This book provides some much needed critical review of the Google juggernaut - its current place in our culture; its displacement of civic, government, and public services; our own misperceptions of what Google actually is. Vaidhyanathan approaches the subject from a variety of angles and ties in many interesting ideas to his arguments. He does not roundly, thoroughly condemn Google, but rather critically examines the cultural, social and educational value it holds right now, while acknowledging ...more
Mar 20, 2014 rated it liked it
If you’ve ever been troubled by Google’s seemingly omnipotent presence, its domination over the Internet, or just the sheer size of the behemoth company, then you might consider reading this book. I typically don’t go for nonfiction because I prefer arguments and ideals to be subtly embedded within a fictional framework, but overall, I am glad that I took the time to read it.

Although Siva Vaidhyanathan is Professor of Media Studies and Law at the University of Virginia, The Googlizat
J.D. Lasica
Jan 05, 2018 rated it really liked it  ·  review of another edition
Shelves: recommended
What an interesting premise for a book!: the notion of Google writ large as a metaphor for how the public is being enticed into a new set of online realities and cultural norms that happen to dovetail perfectly with the search giant’s bottom line. Writes Siva (an old friend whom I’ve lost touch with): “Tracking Google was never my goal; instead, I seek to explain why and how Google tracks us.”

It’s a worthy effort, particularly in such public policy areas as Google Book Search, a byza
Karlo Mikhail
Aug 22, 2011 rated it really liked it
Shelves: history
To search for something on the Web using Google is not unlike confessing your desires to a mysterious power. — Siva Vaidhyanathan

In one of my national democratic youth activist friends online conversations with Simsimi, the free artificial intelligence conversation program, they were flattered to hear positive responses about the mass organizations of which they were active members.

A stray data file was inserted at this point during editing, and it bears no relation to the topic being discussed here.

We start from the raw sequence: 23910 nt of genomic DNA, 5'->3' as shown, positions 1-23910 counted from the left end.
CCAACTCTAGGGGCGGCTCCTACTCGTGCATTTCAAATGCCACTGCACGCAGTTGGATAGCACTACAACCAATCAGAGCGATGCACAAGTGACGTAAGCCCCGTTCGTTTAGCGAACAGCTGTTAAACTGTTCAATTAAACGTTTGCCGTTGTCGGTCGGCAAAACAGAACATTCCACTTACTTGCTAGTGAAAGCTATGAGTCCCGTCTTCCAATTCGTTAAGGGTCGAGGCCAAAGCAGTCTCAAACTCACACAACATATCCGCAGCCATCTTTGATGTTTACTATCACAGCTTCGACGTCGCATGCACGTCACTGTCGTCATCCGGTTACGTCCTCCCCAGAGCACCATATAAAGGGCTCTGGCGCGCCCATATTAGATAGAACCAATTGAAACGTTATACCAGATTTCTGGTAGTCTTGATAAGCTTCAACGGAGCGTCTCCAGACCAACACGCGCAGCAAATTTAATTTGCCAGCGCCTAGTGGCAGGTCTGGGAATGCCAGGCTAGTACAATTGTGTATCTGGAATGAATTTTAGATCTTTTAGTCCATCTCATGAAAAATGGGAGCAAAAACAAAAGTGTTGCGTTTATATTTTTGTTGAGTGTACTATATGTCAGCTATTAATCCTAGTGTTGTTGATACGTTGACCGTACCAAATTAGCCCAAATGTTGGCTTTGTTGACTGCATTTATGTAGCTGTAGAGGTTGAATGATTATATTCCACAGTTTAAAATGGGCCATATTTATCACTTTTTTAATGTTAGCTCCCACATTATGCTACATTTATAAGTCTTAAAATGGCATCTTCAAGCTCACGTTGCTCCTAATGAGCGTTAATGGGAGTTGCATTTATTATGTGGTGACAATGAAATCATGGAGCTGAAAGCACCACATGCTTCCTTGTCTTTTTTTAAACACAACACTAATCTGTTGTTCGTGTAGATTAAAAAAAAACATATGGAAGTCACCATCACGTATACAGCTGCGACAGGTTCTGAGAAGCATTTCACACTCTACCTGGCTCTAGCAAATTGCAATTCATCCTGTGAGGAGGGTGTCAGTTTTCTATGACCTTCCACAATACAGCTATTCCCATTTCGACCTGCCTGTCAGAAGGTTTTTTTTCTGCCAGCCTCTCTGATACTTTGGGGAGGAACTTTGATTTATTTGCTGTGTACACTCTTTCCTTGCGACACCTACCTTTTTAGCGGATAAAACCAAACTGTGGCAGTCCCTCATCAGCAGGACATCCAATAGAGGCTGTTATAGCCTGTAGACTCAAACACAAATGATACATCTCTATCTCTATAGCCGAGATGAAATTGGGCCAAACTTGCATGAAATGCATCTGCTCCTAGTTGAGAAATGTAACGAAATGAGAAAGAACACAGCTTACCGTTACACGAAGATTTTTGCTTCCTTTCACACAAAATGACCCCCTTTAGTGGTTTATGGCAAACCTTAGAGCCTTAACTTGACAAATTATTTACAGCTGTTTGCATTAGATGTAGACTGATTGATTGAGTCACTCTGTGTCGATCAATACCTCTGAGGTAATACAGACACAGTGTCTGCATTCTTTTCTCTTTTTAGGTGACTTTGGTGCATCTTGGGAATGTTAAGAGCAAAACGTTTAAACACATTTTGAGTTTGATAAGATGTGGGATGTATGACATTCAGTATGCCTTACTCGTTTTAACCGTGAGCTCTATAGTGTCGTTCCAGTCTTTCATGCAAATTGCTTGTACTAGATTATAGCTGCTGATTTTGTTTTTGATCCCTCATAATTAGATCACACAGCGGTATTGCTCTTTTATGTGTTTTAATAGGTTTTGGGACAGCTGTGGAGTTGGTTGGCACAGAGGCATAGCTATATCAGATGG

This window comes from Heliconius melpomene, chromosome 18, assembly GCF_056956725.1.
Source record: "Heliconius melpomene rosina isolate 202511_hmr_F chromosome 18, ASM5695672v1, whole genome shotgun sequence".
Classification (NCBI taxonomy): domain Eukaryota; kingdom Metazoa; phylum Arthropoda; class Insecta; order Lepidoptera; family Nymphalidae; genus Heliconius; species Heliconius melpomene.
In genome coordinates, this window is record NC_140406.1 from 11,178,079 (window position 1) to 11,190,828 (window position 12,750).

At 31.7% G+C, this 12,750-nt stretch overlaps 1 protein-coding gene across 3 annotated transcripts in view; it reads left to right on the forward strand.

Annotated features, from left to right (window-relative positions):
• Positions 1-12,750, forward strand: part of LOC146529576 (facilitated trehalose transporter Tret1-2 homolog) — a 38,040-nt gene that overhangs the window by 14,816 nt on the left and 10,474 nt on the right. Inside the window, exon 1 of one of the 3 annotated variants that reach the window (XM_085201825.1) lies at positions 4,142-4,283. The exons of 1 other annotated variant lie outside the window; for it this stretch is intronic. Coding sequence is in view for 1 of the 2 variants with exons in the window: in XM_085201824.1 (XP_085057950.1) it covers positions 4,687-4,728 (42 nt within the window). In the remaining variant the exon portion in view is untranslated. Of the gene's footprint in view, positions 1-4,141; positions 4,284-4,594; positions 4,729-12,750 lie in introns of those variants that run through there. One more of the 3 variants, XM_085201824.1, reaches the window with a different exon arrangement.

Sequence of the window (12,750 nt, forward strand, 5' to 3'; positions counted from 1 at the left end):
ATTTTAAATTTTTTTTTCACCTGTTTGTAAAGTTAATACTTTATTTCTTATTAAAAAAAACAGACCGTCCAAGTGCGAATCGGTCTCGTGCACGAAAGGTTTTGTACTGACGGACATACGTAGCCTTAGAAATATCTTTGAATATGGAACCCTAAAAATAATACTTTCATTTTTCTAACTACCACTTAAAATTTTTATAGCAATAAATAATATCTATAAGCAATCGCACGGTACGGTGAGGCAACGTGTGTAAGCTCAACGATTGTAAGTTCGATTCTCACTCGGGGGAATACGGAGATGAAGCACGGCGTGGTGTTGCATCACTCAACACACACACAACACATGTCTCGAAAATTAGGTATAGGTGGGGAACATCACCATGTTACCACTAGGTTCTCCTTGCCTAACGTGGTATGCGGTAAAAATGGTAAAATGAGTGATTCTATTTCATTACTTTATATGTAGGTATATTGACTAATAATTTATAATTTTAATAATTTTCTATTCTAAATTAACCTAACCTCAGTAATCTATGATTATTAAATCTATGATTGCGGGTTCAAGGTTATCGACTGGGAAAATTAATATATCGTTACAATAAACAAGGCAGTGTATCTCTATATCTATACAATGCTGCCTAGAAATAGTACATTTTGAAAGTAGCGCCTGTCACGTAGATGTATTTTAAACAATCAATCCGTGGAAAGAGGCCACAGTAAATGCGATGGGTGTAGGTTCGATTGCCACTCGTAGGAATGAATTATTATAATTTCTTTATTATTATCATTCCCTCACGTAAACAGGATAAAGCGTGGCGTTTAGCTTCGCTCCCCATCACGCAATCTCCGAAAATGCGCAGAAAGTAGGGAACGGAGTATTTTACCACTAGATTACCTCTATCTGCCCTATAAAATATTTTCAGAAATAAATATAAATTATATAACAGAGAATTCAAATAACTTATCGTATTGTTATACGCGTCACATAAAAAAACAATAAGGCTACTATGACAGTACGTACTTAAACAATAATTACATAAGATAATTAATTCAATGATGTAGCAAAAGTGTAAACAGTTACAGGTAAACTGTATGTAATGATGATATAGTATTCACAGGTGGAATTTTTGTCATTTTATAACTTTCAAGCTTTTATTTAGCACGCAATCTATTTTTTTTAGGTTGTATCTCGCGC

When they asked about a pseudo-progressive group, my friends were surprised to read a very militant reply d
May 24, 2019 rated it liked it
So, I totally agree with the underlying premise - which seemed to be that over time, without really realizing it, we've given Google a lot of power and control over how we interface with the internet. And that at the moment, we are largely relying on Google to do the "right thing" - that they aren't necessarily evil, but they certainly aren't neutral. Vaidhyanathan's argument is that a publicly regulated entity would be better suited to the role we've given over to Google without much question. ...more
Nikhil Kumar
Jul 25, 2018 rated it really liked it  ·  review of another edition
This is a diverse thesis on the expansion of Google from an online search service to a pervasive tool that structures and orders significant aspect of our lives. It examines the rhetoric and assumptions that have supported this proliferation and its unquestioned desire to dominate the internet, economy, society, culture and knowledge - concerns that should have been in the domain of public debate but have been willingly consigned to the whims of a parochial coterie of technocrats.
Oct 12, 2017 rated it really liked it
interesting, informative, super dense reading
Drone Immobilier
Jun 28, 2017 rated it liked it
A very good book. Recommending this to everyone.

Aug 27, 2018 rated it really liked it
Horrifyingly good. Google taking over the world because we want it too! Sort of. Very interesting stuff if you're techie stuff.
Ganta Rakesh
Nov 29, 2018 rated it liked it
Read the book in wrong year! Most of the stuff mentioned in this book is old news/views now(7 years after publishing)
Jul 22, 2019 rated it really liked it
Liked it a lot. Read it quickly.
Sep 06, 2012 rated it liked it
I can hardly say I have any experience with computers, except for understanding a few simple computer programs and the ability to work my way through various social media websites. For my job at the Museum of Art, I have even learned a little of wiki html, but I cannot even begin to suggest that I have even a small understanding of the vast workings behind all of the computer programming of internet websites.

In Vaidhyanathan's book he suggests that Google has provided a (currently po
I am a Google super user. My browser homepage is Google. My email is through Gmail. My blog is hosted by Blogger. I have a Google+ account. I use Google Calendar and Google Docs. My cell phone runs on a Google Android operating system. I prefer Google and I didn't need to read this book to know that Google likes and wants people to prefer their products and services. In the back of my mind, I've questioned if this total infiltration of one company's wares into every aspect of my life was a good ...more
Jul 03, 2013 rated it liked it
Shelves: tech